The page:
Holy Communion - Wednesdays,
5:15 to 5:45.
Supper Program - Wednesdays,

Hi-oh, yogurt! The Lone Ranger "eats it" again! He and Tonto
are shown here waiting for the sunset so they can ride into it,
down to WCBN to enter the "yogurt contest."





6:00 2 4 News
9 This Is Your Life
50 Star Trek
56 Thirty Minutes With
6:30 2 CBS News
4 NBC News
7 Reasoner Report
9 Fishing Hole
56 Consumer Game
7:00 2 Truth or Consequences
4 George Pierrot
7 News
9 Untamed World
50 Hee Haw
56 Business Journal
7:30 2 Young Dr. Kildare
4 Adventurer
7 Town Meeting
9 This Is the Law
56 Festival sFil
56 Festival Films
8:00 2 All in the Family
4 World Premier
"Hitched" and "Savage"
7 Here We Go Again
9 Movie
"Strangers When We Melt"
56 Movie
'Two Daughters" (1962)
50 That Good Ole Nashville
8:30 2 Bridget Loves Bernie
7 A Touch of Grace

50 Nitty Gritty
9:00 2 Mary Tyler Moore
7 Julie Andrews
50 Black Omnibus
9:30 2 Bob Newhart
10:00 2 Carol Burnett
7 Delphi Bureau
56 Dance Theatre of Harlem
50 Lou Gordon
10:30 9 Document
11:00 2 4 7 7News
9 CBC News
56 Mandolinist: Frank Wakefield
11:15 7 ABC News
9 Provincial Affairs
11:20 9 News
11:30 2 Movie
"Die! Die! My Darling"
(English 1965)
4. Johnny Carson
7 Movie
"Imitation of Life" (1959
9 Movie
"The Champagne Murders"
(French 1967)
50 Movie
"voyage to the Planet of Pre-
historic Women." (1966)
1:00 4 News
1:30 2 Movie
"Jungle Captive" (1945)
7 Movie
"Pinky" (1949)
3:00 7 News
3:30 2 News
89.5 fm
9 Maranatha Music
12 Radio Prison
4 Jazz
8 Progressive Rock
11 The Potato Show

plus "FLASH GORDON" Chapter 9
Midnight Showing Only Friday and Saturday

Poetry in music
These six members of the University's School of Music faculty collaborated last night on a concert at
Rackham entitled "Hugo Wolf Liederabend."
Dra -ma, co edy balance

doors open 11:45 p.m.
not continuous
with "Fellini's Roma"

" 'H P jl!A
w 9-90

NEXT FRI., April 6, 7
at Midnight "IF"
plus FLASH GORDON No. 10

nicely in Jean


SATURDAY and SUNDAY March 31-April 1
A gorgeous film by the maker of LAST TANGO IN PARIS
Bernardo Bertolucci's
on n
Written by Bertolucci
Andriana Arti, Francesco Barilli, Allea Midgette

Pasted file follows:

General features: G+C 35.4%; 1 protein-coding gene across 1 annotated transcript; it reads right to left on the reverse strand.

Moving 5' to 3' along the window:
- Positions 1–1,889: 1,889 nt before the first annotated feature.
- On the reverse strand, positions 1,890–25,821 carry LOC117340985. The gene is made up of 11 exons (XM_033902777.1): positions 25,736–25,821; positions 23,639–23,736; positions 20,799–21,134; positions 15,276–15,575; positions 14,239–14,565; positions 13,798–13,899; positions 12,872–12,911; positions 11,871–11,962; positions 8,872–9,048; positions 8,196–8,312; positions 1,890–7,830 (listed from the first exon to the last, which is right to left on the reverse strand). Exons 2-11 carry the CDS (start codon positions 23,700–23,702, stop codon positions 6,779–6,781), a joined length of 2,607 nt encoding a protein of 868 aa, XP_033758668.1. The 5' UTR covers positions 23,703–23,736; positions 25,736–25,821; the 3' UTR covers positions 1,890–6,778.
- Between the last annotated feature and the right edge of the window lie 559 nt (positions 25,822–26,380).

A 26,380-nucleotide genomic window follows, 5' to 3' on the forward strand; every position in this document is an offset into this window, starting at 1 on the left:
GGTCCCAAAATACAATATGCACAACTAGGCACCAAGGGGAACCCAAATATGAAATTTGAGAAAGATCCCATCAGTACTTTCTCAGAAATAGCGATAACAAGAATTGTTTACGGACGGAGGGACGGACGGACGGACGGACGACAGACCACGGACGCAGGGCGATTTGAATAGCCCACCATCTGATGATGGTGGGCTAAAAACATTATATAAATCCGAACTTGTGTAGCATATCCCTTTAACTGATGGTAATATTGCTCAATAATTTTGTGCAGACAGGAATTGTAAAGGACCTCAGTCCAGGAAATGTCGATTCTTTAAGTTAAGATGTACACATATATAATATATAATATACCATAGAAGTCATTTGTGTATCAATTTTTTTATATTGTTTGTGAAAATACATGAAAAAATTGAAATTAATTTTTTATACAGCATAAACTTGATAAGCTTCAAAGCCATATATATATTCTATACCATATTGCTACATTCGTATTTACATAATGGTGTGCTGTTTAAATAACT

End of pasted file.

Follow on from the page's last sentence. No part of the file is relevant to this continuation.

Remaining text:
"REVOLUTION": The work of a man with great promise
THE New York Film Festival Stendhal character, residing in iure at love symbolizes a death cf
is still capable of surprises.. Parma and ultimately marrying a the past, an angst-ridden sense
Last night, Philharmonic Hall bourgeois girl named Clelia. He of fultility in any kind of revo-
presented "Before the Revolu- is also an Italian Holden Caul- lutionary striving, whether emo-
tion," an unheralded Italian fea- field, flailing his adolescent tional, political or merely intel-
ture by an unknown writer-di- limbs and querying intellect lectual, amid the defeat of con-
rector named Bernardo Bertoluc- against the social structures of temporary society.
ci. He is 23 years, old, and his 1962.
film is a beauty. Viewing life in such romantic
The title derives from Talley- terms is the special province of
So is its star. Adriana Asti, a rand - "Only those who lived a very young director, but Mr.
large-eyed brunette making her before the revolution knew how Bertolucci has approached his
celluloid debut, appeared on- sweet life could be." In a typi- story with such deep feeling that
stage with the director to take cal gesture of searching youth, its full implications are com-
a modest bow before the screen- the boy revolts against every- municated. This is a young
ing. Her unfamiliar face meant thing in his surroundings-his man's film, but it has large so-
little to the audience at the respectable middle-class family, cial references.
time. Before the evening was ov- his lovely but dull childhood
er, it had become a face that sweetheart, the political climate Cinematically, it is also filled
discerning film-goers are unlike, in his provincial town. He dallies with references, to the best mo-
ly to forget. with Communism, with abstract dern directors in Italy and
philosophy, with art, and, most France. Knowledgeable viewers
She is the focal point of a meaningfully, with his striking, can detect strong influences from
poignant love story epitomizing unhappy young aunt who falls Roberto Rossellini and Alain Res-
a young man's growth through hopelessly in love while realiz- nais in Mr. Bertolucci's sophis-
the dense, chaotic jungle of con- ing she is only filling an adoles- ticated style.
temporary civilization. L i k e cent's temporary need. Astonishingly, he has managed
many of the best modern films,
the drama is difficult, subtle It is a moving story on the to assimilate a high degree of